SINGAPORE - Many who have been following the latest developments of the global coronavirus outbreak will have noticed doctors, healthcare professionals and government officials in recent days increasingly refer to a curve that needs flattening.
Called an epidemic curve, it is used to visualise when new cases happen and at what speed during a virus outbreak.
This simple n-shaped curve presents the stark reality of how quickly a virus can spread if unchecked, and the importance of intervening in a timely and decisive fashion.
As the number of patients diagnosed with Covid-19 continues to rise with the World Health Organisation declaring the outbreak a pandemic, so does the risk of healthcare systems in various countries being overwhelmed by the demands placed on them.
But not all those diagnosed with the respiratory disease have severe symptoms.
To ensure that hospital and healthcare resources are diverted to the group of people who need them the most - usually the elderly and those with underlying medical conditions - experts around the world have urged low-risk coronavirus patients not to overwhelm hospitals by self-isolating instead if infected.
Singapore has not reached that stage yet, though if a spike happens, it may have to reconsider how it treats those infected.
As of Thursday morning (March 12), 178 patients have been diagnosed with the disease in Singapore. Of these, 96 have been discharged.
Currently, all Covid-19 patients in Singapore are kept in hospitals for long periods to ensure they are free of the virus before being discharged.
Avoiding infection is also key to ensuring healthcare systems can cope during the outbreak, and people can do their part by regularly washing their hands, maintaining personal hygiene by disposing of their own used tissue papers, and avoiding unnecessary physical contact such as shaking hands, say experts and public health authorities.
What does the epidemic curve show?
The number of infections in a viral outbreak tends to follow a particular pattern over time, and this is the picture painted by the epidemic curve.
As The Washington Post reported, a key goal of public health officials is to avoid a huge peak in Covid-19 cases (a curve with a steep incline spread over a shorter period of time) in favour of a slower growth that becomes a moderate plateau (a curve with a gentler incline, spread out over a longer time period).
If the same number of cases is spread over a longer time period, health systems stand a better chance of being able to cope, experts told news agency Agence France-Presse.
The gentle increase in cases gives health systems the time to adapt and absorb the new patients, ensure that the virus is not spread further and effectively treat the most vulnerable, said the Post.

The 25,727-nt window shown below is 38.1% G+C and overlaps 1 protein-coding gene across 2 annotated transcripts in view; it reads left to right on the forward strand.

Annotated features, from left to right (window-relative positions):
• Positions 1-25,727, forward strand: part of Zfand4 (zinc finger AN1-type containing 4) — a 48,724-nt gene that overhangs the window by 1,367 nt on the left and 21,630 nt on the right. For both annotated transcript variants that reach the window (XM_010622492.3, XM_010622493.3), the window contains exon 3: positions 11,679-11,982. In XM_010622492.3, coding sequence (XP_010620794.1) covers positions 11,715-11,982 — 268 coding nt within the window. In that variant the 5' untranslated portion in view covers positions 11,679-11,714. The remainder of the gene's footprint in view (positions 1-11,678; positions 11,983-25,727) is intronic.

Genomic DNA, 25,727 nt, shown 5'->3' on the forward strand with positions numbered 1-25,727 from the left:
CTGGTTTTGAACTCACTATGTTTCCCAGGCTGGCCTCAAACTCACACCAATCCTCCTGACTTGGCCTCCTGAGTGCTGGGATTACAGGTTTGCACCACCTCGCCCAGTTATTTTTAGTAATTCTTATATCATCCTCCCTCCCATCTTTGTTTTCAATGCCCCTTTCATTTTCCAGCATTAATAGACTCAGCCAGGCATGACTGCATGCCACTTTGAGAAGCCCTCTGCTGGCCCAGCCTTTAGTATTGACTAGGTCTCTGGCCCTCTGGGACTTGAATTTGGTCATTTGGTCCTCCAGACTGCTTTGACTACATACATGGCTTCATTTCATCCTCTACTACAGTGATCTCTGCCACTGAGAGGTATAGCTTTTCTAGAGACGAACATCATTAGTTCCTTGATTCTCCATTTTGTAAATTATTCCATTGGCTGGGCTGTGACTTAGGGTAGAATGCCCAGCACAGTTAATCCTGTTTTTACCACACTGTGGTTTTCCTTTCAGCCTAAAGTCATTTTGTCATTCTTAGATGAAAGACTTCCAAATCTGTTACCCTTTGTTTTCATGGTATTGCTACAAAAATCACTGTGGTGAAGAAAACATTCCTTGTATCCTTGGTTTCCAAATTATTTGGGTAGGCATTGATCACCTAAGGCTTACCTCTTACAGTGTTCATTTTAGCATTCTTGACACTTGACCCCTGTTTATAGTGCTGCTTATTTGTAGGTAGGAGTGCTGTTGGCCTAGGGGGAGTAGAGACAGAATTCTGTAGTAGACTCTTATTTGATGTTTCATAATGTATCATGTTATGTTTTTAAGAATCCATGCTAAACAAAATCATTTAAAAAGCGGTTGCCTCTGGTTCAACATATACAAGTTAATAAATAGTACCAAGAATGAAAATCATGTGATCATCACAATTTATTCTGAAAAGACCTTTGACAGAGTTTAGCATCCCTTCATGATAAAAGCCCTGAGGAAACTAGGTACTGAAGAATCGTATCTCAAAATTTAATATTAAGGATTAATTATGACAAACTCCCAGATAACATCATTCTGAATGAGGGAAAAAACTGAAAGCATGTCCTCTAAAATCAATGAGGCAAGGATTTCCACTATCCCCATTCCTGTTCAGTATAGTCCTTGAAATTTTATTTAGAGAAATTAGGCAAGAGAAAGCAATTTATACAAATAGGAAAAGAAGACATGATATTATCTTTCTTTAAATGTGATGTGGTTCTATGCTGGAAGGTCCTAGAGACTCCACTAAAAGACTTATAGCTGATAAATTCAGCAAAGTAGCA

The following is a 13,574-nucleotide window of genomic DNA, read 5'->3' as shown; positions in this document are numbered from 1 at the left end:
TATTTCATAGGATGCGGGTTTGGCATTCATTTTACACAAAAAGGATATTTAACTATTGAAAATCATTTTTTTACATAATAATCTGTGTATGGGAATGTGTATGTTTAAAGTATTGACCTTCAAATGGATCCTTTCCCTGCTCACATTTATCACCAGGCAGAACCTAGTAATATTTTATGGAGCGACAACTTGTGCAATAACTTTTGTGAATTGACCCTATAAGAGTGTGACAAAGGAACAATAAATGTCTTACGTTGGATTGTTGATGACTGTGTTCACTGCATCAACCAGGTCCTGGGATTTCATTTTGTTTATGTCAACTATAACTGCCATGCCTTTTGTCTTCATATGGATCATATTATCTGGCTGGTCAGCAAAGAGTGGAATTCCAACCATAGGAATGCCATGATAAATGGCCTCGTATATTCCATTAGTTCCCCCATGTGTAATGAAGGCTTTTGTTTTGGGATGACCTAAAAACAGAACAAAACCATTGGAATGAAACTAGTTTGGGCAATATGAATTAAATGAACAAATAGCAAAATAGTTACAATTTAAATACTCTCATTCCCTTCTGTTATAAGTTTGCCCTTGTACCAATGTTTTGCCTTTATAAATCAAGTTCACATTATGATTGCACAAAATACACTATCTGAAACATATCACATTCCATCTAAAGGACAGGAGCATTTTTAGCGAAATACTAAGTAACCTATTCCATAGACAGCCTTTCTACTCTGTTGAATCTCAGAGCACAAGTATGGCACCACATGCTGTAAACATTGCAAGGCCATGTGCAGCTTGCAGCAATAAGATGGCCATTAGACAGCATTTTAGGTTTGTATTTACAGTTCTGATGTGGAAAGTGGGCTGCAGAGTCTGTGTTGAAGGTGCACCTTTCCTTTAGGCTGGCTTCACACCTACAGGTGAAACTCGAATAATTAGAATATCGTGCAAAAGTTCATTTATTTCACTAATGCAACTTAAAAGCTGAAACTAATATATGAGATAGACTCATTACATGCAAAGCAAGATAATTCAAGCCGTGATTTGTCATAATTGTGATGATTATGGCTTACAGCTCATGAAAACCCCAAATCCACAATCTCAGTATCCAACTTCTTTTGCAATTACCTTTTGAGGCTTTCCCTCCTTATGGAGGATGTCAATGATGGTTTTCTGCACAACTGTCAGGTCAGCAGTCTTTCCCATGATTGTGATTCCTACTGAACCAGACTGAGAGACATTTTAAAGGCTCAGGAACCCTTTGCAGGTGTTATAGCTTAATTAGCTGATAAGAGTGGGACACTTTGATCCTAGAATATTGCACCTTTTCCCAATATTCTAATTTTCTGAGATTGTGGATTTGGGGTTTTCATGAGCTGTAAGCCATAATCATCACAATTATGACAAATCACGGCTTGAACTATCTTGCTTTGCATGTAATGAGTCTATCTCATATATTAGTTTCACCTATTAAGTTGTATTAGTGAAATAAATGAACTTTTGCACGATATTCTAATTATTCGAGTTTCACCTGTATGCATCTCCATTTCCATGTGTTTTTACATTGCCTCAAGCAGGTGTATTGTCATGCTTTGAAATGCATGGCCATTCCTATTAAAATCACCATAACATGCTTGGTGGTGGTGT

What are the three phases?
Phase 1: At this stage, infected patients are mostly imported, with people who have contracted the virus in one country travelling elsewhere, said microbiologist Siouxsie Wiles, an associate professor at the University of Auckland, in an opinion piece published on New Zealand news site The Spinoff.
She wrote: "Think of Covid-19 as several fires blazing away, with embers shooting off in all directions. Our goal is to stop those embers from turning into another blazing fire. It's beginning to look like anyone who has travelled overseas recently should think of themselves as a potential ember and be on the lookout for symptoms."
Phase 2: Community transmission begins as infected patients continue about their daily activities instead of staying isolated.
The rate of increase is important in this phase, and this is the part of the curve which public health officials are looking to flatten by keeping the number of cases reported each day as low as possible.
As Prof Wiles noted: "The quicker and higher the numbers rise, the more likely the outbreak will overwhelm us, making it harder to control."
Phase 3: The number of new cases starts to approach zero. This could be because a vaccine has been introduced or in the worst-case scenario, when everyone has been infected. A licensed Covid-19 vaccine will only be ready by the end of this year at the earliest, according to medical experts around the world.
Why is it important for the curve to be flattened?
Flattening the curve will, in a way, help to buy time.
National Development Minister Lawrence Wong, who co-chairs Singapore's multi-ministerial task force set up to combat the spread of Covid-19, had said at a press conference last week (March 6): "Slowing down the spread and flattening the epidemic curve is very useful, because we avoid overwhelming our hospitals with a surge of cases, and we buy ourselves time - time that will be very useful because over the longer term, we may have better treatment, better anti-viral drugs and, eventually, a vaccine may be in place."
If the number of new cases goes up suddenly and dramatically, there will be a greater burden on hospitals and healthcare professionals in the area. Doctors will, for example, be placed in the unenviable position of deciding which patient gets a bed in the hospital, or who should be directed to the intensive care unit.
When hospitals struggle to provide adequate care to each patient, this can increase the mortality rate.